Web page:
Wisconsin Rural Schools Alliance (WiRSA)
Newsletter – June 17, 2015
What will be the most significant impact of the 2015-2017 State Budget on Public Education in Wisconsin?
This budget proposal will have dramatic effects on public education both in the short term and in the long term with the potential to undermine generations of efforts to build the state’s great public schools.
The immediate impact comes from the failure to increase funding even to the rate of inflation. The revenue limit is frozen for both years of the budget which, with the exception of the 5.5% decrease in 2011, is the first time this has happened since revenue limits were created in 1993.
The $100 per pupil aid added into the second year of the budget will certainly be less than the rate of inflation. This was also to be the budget that addressed rural school issues. The increased sparsity and high-cost opportunities for students. It is important to know that there are many sparse, rural districts that have enrollment of more than 725 or transportation costs that are above state average transportation costs but fall short of the 150% level that will receive absolutely none of these funds. This budget will seriously challenge districts that are already referendum dependent.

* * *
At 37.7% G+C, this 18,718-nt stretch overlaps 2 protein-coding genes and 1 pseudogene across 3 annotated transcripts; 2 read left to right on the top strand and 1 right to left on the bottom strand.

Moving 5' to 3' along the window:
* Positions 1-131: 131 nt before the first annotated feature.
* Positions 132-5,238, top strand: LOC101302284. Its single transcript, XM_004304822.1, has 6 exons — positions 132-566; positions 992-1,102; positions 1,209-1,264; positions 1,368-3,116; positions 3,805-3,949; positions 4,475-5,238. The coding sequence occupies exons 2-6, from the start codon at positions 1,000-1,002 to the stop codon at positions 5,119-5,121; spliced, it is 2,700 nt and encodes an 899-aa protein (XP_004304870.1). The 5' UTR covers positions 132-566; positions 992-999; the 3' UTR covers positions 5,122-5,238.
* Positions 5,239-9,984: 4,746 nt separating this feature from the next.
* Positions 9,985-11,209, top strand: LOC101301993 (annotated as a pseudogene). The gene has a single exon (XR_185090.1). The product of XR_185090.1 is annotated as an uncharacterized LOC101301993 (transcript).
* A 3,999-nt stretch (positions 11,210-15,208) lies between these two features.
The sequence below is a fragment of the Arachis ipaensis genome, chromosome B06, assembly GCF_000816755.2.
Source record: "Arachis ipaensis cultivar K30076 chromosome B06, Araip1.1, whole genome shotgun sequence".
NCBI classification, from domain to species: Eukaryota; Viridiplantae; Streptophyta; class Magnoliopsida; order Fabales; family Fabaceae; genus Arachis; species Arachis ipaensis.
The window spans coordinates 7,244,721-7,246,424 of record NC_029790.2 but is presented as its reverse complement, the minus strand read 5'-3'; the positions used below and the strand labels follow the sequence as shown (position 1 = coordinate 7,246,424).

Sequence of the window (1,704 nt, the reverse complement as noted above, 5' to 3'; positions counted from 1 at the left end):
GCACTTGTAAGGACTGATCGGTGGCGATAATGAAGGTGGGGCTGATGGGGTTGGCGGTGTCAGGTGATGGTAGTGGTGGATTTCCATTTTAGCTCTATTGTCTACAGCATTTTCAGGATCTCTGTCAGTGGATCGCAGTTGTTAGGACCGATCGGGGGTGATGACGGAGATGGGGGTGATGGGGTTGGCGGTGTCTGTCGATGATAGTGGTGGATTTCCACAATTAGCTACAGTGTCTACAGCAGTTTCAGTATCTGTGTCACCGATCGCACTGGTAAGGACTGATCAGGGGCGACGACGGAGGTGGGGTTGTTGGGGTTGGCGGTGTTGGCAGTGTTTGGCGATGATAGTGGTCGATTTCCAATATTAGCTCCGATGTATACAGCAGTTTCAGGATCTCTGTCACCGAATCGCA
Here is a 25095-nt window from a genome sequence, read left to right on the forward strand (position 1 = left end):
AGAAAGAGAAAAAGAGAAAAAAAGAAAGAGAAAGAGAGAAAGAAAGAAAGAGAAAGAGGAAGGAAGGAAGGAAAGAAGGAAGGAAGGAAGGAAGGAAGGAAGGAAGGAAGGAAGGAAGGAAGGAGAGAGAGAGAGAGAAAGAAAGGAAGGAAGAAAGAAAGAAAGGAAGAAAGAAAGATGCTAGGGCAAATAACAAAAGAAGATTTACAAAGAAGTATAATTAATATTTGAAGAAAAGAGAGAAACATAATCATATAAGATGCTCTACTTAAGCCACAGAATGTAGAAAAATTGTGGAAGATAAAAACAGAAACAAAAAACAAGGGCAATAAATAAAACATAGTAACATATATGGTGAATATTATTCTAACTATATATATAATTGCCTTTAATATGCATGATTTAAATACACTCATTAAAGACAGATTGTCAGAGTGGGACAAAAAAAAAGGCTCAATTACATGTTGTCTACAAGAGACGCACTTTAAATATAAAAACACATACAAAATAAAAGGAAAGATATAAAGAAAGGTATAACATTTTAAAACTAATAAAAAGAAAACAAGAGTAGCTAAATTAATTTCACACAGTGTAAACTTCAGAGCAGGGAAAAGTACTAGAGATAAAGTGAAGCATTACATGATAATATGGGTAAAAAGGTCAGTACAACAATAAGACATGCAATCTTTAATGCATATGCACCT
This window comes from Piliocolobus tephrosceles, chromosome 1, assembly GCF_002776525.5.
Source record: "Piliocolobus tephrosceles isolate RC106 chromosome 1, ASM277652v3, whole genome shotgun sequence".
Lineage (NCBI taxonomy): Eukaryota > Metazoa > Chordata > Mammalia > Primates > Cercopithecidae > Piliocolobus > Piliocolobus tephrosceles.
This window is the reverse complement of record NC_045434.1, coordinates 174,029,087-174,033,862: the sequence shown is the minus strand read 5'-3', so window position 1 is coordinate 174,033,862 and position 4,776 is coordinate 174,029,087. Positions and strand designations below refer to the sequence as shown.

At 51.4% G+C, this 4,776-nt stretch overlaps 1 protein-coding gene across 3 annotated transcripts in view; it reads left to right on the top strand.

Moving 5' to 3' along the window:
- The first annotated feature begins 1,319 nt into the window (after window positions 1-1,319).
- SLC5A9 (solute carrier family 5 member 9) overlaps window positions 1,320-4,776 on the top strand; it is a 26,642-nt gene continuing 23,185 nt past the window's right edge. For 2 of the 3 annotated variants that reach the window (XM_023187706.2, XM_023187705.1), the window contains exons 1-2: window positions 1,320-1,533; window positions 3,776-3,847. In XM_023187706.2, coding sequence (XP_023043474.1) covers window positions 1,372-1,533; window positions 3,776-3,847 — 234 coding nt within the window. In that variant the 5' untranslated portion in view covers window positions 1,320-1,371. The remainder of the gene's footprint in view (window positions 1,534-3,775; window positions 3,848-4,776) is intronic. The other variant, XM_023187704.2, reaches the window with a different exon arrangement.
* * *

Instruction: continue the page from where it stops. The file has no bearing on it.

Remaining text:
The long-term impact is even more concerning.
The statewide expansion of private school vouchers, special education vouchers and independent charters clearly moves our state in the direction of privatizing education at the expense of neighborhood public schools and will be funded by the local property tax. Since more than 85% of the students applying for a voucher are already enrolled in a private school, these are additional students that will be applied to the equalization aid formulas beginning in the second year of the biennium.
The result is a redistribution of the state aid pot that will negatively affect every school district and property taxpayer in the state. Many other policy provisions contained in the budget will serve to undermine our greaT public schools such as lowering standards for teacher licensure and allowing non-public students to access public school athletic and extra-curricular activities.